“The timely odyssey of Ryan Bingham (George Clooney), a corporate downsizer and consummate modern business traveler who, after years of staying happily airborne, suddenly finds himself ready to make a real connection. Ryan has long been contented with his unencumbered lifestyle lived out across America in airports, hotels and rental cars. He can carry all he needs in one wheel-away case; he’s a pampered, elite member of every travel loyalty program in existence; and he’s close to attaining his lifetime goal of 10 million frequent flier miles—and yet… Ryan has nothing real to hold onto. When he falls for a simpatico fellow traveler (Vera Farmiga), Ryan’s boss (Jason Bateman), inspired by a young, upstart efficiency expert (Anna Kendrick), threatens to permanently call him in from the road. Faced with the prospect, at once terrifying and exhilarating, of being grounded, Ryan begins to contemplate what it might actually mean to have a home.”
I mentioned in my blog The People You Meet – Consulting Lessons from Goldie Hawn that I had travelled a great deal. Many millions of miles actually in my consulting career. In North America, I have seen every major city, most minor and many 1-horse or perhaps better said 1-company towns. Ask any IT vendor in Canada where Florenceville, NB is and they can surely point the way. (McCain’s by the way) I have travelled all of Central America, most of South America, every country in Europe, all the populace ones in Asia and similarly populated South Pacific countries. I have only missed the entire continent of Africa and most of the middle east, but I suspect that before I am done I will include many stops from there also if not from work, then from some charity work I have been engaged with for many years.
When I was watching the Clooney movie recently, (yes it was on an Air Canada flight), I was approached by the Flight Service Manager who in apology for not being to grant an upgrade (Olympics) offered a first class meal and drinks for my convenience. The irony of that occurring while watching Clooney on the LCD pushing to attain his 10 million airmile mark was not lost on me.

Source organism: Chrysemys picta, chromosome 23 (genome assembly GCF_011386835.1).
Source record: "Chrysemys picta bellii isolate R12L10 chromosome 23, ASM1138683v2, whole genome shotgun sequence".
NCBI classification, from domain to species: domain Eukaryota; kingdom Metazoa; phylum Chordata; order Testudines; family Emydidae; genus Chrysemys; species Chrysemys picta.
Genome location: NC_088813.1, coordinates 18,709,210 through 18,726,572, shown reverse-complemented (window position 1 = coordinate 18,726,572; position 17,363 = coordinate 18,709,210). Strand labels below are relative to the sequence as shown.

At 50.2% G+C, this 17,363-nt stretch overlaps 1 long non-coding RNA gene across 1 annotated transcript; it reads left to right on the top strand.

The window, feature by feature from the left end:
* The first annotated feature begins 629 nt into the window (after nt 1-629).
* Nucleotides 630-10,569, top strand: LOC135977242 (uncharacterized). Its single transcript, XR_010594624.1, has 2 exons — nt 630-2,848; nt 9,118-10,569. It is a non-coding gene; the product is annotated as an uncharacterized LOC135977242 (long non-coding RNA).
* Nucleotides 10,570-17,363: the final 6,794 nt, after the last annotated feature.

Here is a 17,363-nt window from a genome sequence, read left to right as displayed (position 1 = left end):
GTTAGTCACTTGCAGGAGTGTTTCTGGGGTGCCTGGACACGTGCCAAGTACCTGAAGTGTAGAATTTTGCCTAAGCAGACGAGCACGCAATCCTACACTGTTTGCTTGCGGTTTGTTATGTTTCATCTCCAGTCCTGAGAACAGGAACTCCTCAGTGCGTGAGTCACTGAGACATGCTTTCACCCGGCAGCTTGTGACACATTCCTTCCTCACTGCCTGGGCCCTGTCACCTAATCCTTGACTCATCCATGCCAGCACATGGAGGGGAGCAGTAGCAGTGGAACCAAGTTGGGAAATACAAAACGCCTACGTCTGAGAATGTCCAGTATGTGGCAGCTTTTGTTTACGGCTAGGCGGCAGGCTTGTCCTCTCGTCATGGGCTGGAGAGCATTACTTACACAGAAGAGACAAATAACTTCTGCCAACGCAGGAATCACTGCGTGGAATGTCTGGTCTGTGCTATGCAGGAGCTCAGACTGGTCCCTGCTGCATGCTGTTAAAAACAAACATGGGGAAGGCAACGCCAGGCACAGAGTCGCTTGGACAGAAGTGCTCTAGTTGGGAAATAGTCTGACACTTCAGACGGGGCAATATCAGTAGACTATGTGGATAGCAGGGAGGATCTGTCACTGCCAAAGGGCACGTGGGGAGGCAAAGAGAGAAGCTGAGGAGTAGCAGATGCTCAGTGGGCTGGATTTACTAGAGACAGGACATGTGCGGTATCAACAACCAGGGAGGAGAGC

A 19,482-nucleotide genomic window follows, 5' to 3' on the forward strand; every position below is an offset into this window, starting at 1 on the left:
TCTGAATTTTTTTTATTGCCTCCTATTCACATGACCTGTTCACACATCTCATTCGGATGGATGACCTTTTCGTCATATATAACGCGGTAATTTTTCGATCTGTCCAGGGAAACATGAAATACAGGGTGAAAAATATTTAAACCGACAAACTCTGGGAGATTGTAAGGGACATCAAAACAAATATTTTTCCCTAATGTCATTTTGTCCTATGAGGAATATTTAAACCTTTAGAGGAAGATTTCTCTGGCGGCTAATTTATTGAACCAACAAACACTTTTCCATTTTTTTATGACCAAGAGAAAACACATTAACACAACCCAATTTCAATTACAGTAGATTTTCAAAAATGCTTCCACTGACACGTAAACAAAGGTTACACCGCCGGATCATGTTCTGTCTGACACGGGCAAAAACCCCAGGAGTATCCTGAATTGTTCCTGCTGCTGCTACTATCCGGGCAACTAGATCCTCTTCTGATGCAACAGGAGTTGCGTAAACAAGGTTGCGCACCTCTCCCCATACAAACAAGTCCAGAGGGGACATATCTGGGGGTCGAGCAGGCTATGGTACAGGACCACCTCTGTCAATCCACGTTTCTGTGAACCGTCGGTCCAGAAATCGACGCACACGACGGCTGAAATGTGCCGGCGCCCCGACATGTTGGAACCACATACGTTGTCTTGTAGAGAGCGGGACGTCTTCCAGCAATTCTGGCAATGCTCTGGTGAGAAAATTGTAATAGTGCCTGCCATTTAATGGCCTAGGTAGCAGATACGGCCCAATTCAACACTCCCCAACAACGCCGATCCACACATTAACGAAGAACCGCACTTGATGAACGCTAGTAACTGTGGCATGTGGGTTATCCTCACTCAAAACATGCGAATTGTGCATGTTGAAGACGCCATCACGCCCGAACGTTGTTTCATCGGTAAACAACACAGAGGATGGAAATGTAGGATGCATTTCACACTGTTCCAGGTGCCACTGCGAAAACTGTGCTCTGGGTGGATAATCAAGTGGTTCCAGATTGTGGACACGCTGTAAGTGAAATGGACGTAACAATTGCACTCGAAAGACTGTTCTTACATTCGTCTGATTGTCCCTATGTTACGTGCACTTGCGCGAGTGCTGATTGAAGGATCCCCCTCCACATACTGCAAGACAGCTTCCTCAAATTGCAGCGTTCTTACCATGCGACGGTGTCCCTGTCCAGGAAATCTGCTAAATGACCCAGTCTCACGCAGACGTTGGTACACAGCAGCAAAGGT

So any consulting excellence blog needs to also talk about you. Your ability to stay sane with remote project work and to reap some of the benefits from your hard work and if you have a family, how to keep them intact.
So you will get some things in this blog that are deeply personal and a reflection of the harsh lessons that I have learned.
#1 – Quality Time
The notion of quality time with your family is absolute nonsense. You family does not need the trip to Hawaii first class on air miles points more than they need you there for the little league game, the music recital and the untimely death of the “franny” the goldfish. The concept of quality time is a hoax. Quantity matters. When you accept a consulting role, do the math. Some engagements will use words like: “Some travel required”. I’ve done “some travel”. I’ve travelled over birthdays, holidays, Christmas, new years, funerals, recitals, championship games, parent-teacher conferences and the like. I can assure you that “some travel” must be better defined and carefully assessed. If I were to give you unsolicited advice (hey you’re reading my blog) here are the guidelines I would suggest.
- projects over 1 year – Move – Don’t fly – Take the people you care about with you. If you have kids and the kids are little, they are much more adaptable than you think….
- do NOT miss birthdays, holidays, Christmas, New Years, funerals, recitals, championship games and parent-teacher conferences. They are more important than you think….
- establish a minimum amount of time that you will spend each month with everyone who is important to you, and plan work around that. If your job doesn’t allow it. Get a different job. I can guarantee you will regret it if you don’t.
#2 – Your alternate you
Now that sounds silly, but stay with me for a moment. In the movie “Up in the Air”, Clooney was special. His character Bingham I can identify with (although I think I’m better looking (:>) ), because everyone does know your name. You are treated with kid gloves, as “special” and for a while in my career I bounced around in a Gulfstream business jet,
that took off when I wanted and when it landed there was either a limo or a helicopter waiting to take me to my final destination…. and then you go home and the grass needs cut and your platinum card does not get you out of doing the dishes. The alternate you. I must admit that I completely blew this one. I am giving advice not out of my success but out of my failure to keep a single version of myself. I definitely created two very different personae. The Corporate Executive/World traveller persona with a multi-Billion dollar project portfolio and the “Dad, the dog barfed on the floor again” persona. The only advice I can give here is to make sure there is just one version. Either bring the exec home to the family or take the “dog barfed” attitude on the road, but don’t make two versions. If you do, someday you will wake up and find the people you care about don’t know who you are anymore.